Yet another AskMeFi resume question
March 16, 2009 10:42 PM   Subscribe

How can I make a resume that looks like this using Microsoft Word 2007?

I've been browsing around online and checking out various resume layouts/designs and I found one that I would really like to replicate for my own uses.

Here's the challenge. I only have Microsoft Word 2007 (and the rest of the Office 2007 suite). I'm not a Word power user but I'm also not afraid to get my hands dirty with it - I just don't know where to begin.

Can Word do this? If so, can you help me with some hints to get started? Thank you so much.
posted by karizma to Work & Money (21 answers total) 27 users marked this as a favorite
I would use PowerPoint instead. I find it's way easier than Word for putting chunks of copy (and images) in very specific places.
posted by anthropoid at 11:18 PM on March 16, 2009

This might be way too obvious, but, it's a resume. Have you tried emailing the author and asking what application was used/how it's done?
posted by Precision at 11:19 PM on March 16, 2009

You could get the same effect with a two-column table with the outside border and inside horizontal lines turned off (leaving only the inside vertical line). That wouldn't get you the line fading out at the top and bottom, but you could do the rest.

Does that start you in the right direction?
posted by winston at 11:19 PM on March 16, 2009

It won't be as easy or quite as pretty as if you used InDesign or other page layout software, but yes.

You can drag and drop text-boxes (Inset -> Text-Box) for the placement of text. It might take some work to get everything positioned well, but it is definitely do-able. Under Format -> Align, you have some ability to distribute objects and align them with one another. Format -> Shape Outline will allow you to remove the border of text-boxes.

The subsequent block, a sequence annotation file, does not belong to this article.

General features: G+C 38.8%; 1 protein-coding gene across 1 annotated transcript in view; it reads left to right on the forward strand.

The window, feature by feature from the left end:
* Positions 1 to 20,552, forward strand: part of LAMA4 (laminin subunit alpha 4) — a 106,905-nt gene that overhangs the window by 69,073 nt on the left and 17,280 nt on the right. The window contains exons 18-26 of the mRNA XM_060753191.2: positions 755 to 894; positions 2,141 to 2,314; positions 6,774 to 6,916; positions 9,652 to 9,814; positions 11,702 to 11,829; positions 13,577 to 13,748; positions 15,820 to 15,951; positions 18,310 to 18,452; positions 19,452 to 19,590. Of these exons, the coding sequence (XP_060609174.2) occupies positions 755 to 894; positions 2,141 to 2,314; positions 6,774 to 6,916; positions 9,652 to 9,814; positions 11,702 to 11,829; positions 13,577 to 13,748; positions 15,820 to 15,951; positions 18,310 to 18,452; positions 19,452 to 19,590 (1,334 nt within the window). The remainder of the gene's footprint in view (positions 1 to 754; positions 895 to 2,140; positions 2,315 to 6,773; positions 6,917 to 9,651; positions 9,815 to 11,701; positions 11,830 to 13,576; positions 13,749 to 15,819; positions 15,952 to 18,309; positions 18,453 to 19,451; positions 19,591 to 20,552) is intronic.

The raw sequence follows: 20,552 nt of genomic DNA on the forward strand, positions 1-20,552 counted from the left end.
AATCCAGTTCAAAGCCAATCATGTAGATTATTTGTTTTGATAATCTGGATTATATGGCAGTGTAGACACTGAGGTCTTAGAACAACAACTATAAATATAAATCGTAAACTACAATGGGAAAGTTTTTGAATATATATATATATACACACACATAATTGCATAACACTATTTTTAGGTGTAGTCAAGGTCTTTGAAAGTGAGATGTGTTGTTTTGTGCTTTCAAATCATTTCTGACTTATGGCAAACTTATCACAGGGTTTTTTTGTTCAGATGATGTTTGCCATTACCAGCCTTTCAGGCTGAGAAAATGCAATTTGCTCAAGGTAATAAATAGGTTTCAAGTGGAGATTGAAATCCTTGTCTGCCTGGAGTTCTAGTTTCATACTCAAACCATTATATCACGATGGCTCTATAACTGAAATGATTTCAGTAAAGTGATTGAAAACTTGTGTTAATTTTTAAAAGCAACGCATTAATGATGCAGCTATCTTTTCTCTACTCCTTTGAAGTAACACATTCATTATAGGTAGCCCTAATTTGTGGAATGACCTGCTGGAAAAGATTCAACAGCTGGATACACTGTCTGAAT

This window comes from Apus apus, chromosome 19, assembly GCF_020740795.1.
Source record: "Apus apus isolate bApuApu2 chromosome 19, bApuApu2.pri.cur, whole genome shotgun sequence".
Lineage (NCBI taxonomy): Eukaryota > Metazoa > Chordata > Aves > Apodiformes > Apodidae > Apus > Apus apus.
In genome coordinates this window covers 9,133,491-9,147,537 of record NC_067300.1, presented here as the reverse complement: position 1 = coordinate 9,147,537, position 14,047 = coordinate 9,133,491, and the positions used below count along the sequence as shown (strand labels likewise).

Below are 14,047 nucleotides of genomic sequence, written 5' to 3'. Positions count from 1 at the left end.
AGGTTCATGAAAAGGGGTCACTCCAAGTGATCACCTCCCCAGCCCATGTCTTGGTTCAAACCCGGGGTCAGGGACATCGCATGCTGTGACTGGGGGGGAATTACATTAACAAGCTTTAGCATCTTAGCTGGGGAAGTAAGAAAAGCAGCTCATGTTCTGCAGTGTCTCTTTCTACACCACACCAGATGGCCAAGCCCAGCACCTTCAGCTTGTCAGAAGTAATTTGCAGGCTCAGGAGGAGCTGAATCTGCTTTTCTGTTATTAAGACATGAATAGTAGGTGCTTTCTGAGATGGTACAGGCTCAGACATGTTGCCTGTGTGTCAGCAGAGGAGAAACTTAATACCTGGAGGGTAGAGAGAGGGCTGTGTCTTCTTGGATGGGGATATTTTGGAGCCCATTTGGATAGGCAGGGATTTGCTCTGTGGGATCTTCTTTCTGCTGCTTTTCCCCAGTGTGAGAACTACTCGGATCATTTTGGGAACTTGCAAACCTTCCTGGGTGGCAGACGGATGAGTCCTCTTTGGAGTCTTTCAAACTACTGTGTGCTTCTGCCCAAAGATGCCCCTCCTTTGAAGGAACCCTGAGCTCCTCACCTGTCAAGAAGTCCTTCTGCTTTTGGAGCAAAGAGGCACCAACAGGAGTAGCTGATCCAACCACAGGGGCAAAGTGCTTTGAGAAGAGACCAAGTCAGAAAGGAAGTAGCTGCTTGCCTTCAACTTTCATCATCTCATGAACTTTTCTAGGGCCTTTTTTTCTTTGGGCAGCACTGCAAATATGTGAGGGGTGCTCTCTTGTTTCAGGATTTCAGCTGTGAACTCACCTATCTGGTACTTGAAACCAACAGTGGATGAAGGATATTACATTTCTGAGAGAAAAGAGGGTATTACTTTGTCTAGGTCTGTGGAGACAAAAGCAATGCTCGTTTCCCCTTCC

For the gradient line, you can draw a box (Insert -> Shapes. Under "Basic Shapes"). From there, go to Format -> Shape Fill -> Gradient. You can create a box which fades to white.
posted by HonorShadow at 11:45 PM on March 16, 2009 [2 favorites]

Use a 2 column table with no borders and use wordart, or whatever its called now to do the line/gradient (as a thin box)
posted by wongcorgi at 12:20 AM on March 17, 2009

There are free alternatives to the Adobe suite that you could use to lay out a page like this. You could use the latest version of Scribus and output your finished resume as a PDF. I just checked and it can do this pretty easily. You could even screenshot out the line from that dude's resume and drop it in using an area screengrabber like zapgrab.
posted by Happy Dave at 2:46 AM on March 17, 2009